I don't know ... while on one hand I see your argument about it almost being as if an institutionalized fallacy of a near is/ought conundrum... at the same time we're not just talking Tudor England. Ideas surrounding essentialist attitudes of the 'misunderstandings' of sex and gender expression date back well before then. Like Roman and Greek ideas of homosexuality not really being homosexual if you were whatever they considered to be a 'dominant' sexual participant. Which was kind of a ludicrous idea of 'penis > orifice'... as if having moral dimensions as to what is 'manly' and thus positive in alignment.

It's a bit hard to just say; "A persistent 2 millienia long insanity."

There is a reason why I brought up Aristotle before. You could literally disprove his entire theories about the moral and social worth of women by forcing him to recount teeth. It literally comes down to participant count. But despite this nobody bothered to fact check him for 2 thousand years rather than take it on faith that females and femininity were somehow a 'deformed' and 'lesser' idea of maleness and masculinity?

Really?

I get it, the rise of empiricism wasn't until much later ... but Aristotle's specific brand of poison wasn't actually a fixture of Greek philosophy of the past. You actually had philosophers, and arguably the parents of Western philosophy, arguing ideas of atomisation of matter and just what the universe would look like if various metaphysical understandings of nature are taken as universal laws.

But then again, they weren't the philosophers that the West decided to run with for millenia.

The thing is that even the Vatican accepted Galileo was right. So even religion itself was willing to upend its spiritual narratives of the relationship of humanity to the celestial. It wa Martin Luther, not the Roman Catholic Church, that chucked a hissy fit over Galileo's findings. And we know that from how they treated Kepler. What landed Galileo in the hot seat was Eucharistic doctrine. Which, in my opinion, is more fucked up ... but regardless, neither here nor there.

Point is, the Vatican at the time was willing to toss aside the Ptolemaic School.

So even with the rise of empiricism, the most patriarchal global institutions were willing to contradict Aristotle on everything but females and femininity. It's kind of dangerous to call that anything but social engineering.

These were not stupid people. The assumption they didn't know better compared with; "Well, this is orchestrated misogyny..." is kind of dangerous, because its shadows still exist in the modern world. You do get people legitimately calling for a Romanesque re-apprehension of patently fucking stupid concepts and calling it unique buzz terms in MRA groups as a return to 'classical masculinity' ... which is patently anti-empirical in nature.

Samtemdo8:
Can I ask how do Bisexuals live their lives? What is the overall cultural attitudes? And how does thier bisexuality fit into having romantic and sexual relationships with thier significant other?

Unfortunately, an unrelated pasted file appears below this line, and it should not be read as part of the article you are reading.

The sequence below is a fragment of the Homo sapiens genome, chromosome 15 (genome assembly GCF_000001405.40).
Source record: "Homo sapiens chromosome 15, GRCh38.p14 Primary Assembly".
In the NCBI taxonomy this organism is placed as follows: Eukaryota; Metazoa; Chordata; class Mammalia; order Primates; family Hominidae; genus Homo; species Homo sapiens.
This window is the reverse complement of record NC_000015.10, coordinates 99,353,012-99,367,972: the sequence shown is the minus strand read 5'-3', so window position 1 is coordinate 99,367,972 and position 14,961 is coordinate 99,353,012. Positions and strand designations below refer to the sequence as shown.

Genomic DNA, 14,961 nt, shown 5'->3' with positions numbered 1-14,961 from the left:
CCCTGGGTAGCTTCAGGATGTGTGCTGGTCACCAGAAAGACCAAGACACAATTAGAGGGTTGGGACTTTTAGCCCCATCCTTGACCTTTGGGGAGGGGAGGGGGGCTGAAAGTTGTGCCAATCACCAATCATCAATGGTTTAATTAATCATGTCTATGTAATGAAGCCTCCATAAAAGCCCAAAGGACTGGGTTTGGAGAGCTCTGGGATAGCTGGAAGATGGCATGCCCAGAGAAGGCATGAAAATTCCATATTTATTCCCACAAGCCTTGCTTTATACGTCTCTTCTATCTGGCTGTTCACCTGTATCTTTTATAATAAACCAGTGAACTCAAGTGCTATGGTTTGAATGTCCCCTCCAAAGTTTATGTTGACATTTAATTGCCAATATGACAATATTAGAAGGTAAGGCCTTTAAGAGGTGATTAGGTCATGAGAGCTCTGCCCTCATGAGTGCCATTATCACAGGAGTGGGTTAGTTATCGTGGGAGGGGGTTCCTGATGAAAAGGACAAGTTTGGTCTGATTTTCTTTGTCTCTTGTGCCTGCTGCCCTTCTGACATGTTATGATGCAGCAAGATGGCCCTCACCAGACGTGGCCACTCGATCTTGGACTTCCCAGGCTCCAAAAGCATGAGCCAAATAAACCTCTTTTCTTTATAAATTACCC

That depends on a lot of different things.

Bisexuals, almost by definition, are invisible. They are literally everywhere, but noone notices because they either come off as gay or straight unless they are engaging in some kind of non-monogamy or group sex (which does happen). Culturally, bisexual people tend to adopt the lifestyles of either gay or straight people of the same sex. There isn't really a distinct "bisexual culture" in the way there is a gay or lesbian culture.

One thing to bear in mind that bisexuality is much more accepted in straight female culture than straight male culture, so bisexual women are less likely to be involved in the lesbian community than bisexual men are to be involved in the gay male community. Openly bisexual men are also much rarer than openly bisexual women. This leads to a common biphobic myth that all bisexual men are just gay men who haven't come to terms with their sexuality yet, and that all bisexual women are straight women who are trying to get men to like them by engaging in performative lesbianism.

Ultimately, within a generation or two things are going to radically change in regards to bisexuality and the general perception of human sexuality. Around half of British teenagers, for example, identify as something other than straight, and the vast majority will be some degree of bisexual, pansexual or queer. Most people at some point in their lives will have some kind of bisexual feeling or experience. It's incredibly common, which makes it so strange that it's almost invisible.

evilthecat:

Samtemdo8:
Can I ask how do Bisexuals live their lives? What is the overall cultural attitudes? And how does thier bisexuality fit into having romantic and sexual relationships with thier significant other?

That depends on a lot of different things.

Bisexuals, almost by definition, are invisible. They are literally everywhere, but noone notices because they either come off as gay or straight unless they are engaging in some kind of non-monogamy or group sex (which does happen). Culturally, bisexual people tend to adopt the lifestyles of either gay or straight people of the same sex. There isn't really a distinct "bisexual culture" in the way there is a gay or lesbian culture.